It's simple: whenever Federal Acquisition Regulation cost principles apply to the pricing of a contract, the caps should apply.

Many types of goods and services procured under commercial item contracts should be purchased with either cost reimbursement or fixed-price contracts. Thanks to contractor‐friendly acquisition "reform" laws passed in the 1990s, the definition of commercial item defies logic. Weapons systems such as the Lockheed C‐130J, which is not sold on the commercial market and is specifically tailored for the U.S. military, were deemed commercial items. More common examples of "commercial items" are major subsystems such as avionics that are not commercially available whatsoever. Goods and services that are not commercially available should be purchased using the types of contracts that give the government the power to protect taxpayers; contractor compensation caps would also apply either to pricing or reimbursement under these agreements.

Currently, the cap applies to all contractor employees only at the Department of Defense, the National Aeronautics and Space Administration (NASA), and the Coast Guard. Elsewhere in the government, the cap applies to just the top five executives at contractor companies. The president's proposal would expand the cap to cover all contractor employees, with exemptions in unique cases for highly specialized scientists and engineers.

Beyond Caps: More Aggressive Negotiation Needed

The cap should not be a blank check for contractors to charge the government whatever they please for salaries and other forms of compensation. The government can negotiate lower levels of compensation for contractors if the prevailing compensation rate is lower or if contractors are proposing to charge taxpayers unreasonable amounts.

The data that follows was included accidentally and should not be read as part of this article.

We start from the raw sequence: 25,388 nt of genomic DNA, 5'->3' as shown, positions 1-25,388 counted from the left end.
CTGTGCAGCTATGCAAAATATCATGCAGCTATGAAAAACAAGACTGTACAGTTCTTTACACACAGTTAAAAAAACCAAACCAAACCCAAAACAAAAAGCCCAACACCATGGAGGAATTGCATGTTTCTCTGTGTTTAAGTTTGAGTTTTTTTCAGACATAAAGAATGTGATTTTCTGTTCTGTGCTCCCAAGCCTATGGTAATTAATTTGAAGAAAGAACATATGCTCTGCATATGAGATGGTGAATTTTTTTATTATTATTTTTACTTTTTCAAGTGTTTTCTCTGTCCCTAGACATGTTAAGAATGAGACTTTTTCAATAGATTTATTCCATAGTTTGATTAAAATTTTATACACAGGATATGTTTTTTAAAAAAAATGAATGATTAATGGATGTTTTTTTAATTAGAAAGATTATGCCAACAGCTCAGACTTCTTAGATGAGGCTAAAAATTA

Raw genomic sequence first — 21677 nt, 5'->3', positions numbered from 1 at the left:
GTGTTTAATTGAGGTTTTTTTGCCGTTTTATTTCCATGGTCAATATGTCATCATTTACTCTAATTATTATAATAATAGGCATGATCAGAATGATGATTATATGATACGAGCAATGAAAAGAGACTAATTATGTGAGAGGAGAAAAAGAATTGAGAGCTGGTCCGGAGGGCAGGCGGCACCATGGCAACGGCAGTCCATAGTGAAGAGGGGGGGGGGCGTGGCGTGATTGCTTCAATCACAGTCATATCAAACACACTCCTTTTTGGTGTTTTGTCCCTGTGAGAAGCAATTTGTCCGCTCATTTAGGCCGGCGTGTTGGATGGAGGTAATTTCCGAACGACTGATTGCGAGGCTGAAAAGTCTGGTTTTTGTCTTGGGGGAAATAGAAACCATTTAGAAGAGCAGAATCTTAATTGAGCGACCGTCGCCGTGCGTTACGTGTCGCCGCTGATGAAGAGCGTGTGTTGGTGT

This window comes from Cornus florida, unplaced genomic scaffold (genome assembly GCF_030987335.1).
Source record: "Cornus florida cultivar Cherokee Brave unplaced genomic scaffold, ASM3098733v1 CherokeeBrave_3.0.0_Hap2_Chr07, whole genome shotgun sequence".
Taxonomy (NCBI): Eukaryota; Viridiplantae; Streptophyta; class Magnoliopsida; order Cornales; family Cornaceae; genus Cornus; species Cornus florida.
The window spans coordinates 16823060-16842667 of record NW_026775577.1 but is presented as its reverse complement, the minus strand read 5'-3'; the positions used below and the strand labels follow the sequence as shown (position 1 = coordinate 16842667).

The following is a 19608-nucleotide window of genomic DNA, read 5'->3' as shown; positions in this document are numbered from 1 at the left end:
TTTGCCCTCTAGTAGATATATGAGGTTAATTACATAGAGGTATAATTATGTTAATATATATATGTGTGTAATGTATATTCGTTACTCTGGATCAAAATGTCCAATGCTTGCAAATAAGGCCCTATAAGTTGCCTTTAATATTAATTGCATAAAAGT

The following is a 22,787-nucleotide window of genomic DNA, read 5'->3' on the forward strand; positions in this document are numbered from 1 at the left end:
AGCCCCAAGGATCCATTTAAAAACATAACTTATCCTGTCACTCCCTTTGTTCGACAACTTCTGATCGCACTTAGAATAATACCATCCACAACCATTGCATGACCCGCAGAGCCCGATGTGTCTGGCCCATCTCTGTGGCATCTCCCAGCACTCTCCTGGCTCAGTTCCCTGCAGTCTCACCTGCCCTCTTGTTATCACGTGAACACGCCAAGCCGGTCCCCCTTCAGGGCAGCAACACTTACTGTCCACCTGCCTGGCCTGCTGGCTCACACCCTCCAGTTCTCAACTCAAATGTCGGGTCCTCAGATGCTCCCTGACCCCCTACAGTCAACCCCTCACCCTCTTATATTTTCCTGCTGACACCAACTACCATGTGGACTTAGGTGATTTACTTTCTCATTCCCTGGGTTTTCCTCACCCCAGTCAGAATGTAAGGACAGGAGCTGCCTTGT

This is a very real issue. A few months ago, the Department of Energy Inspector General (IG) released a report that highlighted the risk to taxpayers if there is a myopic focus on whether the cap is exceeded or not. The IG found that because the Department of Energy only focused on keeping compensation below the cap, taxpayers may have ended up paying $3.45 million more for the salaries of other contractor executives over a five-year contract.

A consensus seems to be forming within the government that the current situation is untenable. Legislation is being prepared – with bipartisan support and in both the Senate and the House – that would bring executive compensation back to a more reasonable level, but contractors and their allies are seeking to water down any attempt to get better value for taxpayers. The White House's retreat from its earlier, more aggressive stance only weakens the negotiating position of the government, and Congress must step up to ensure that the cap is reined in.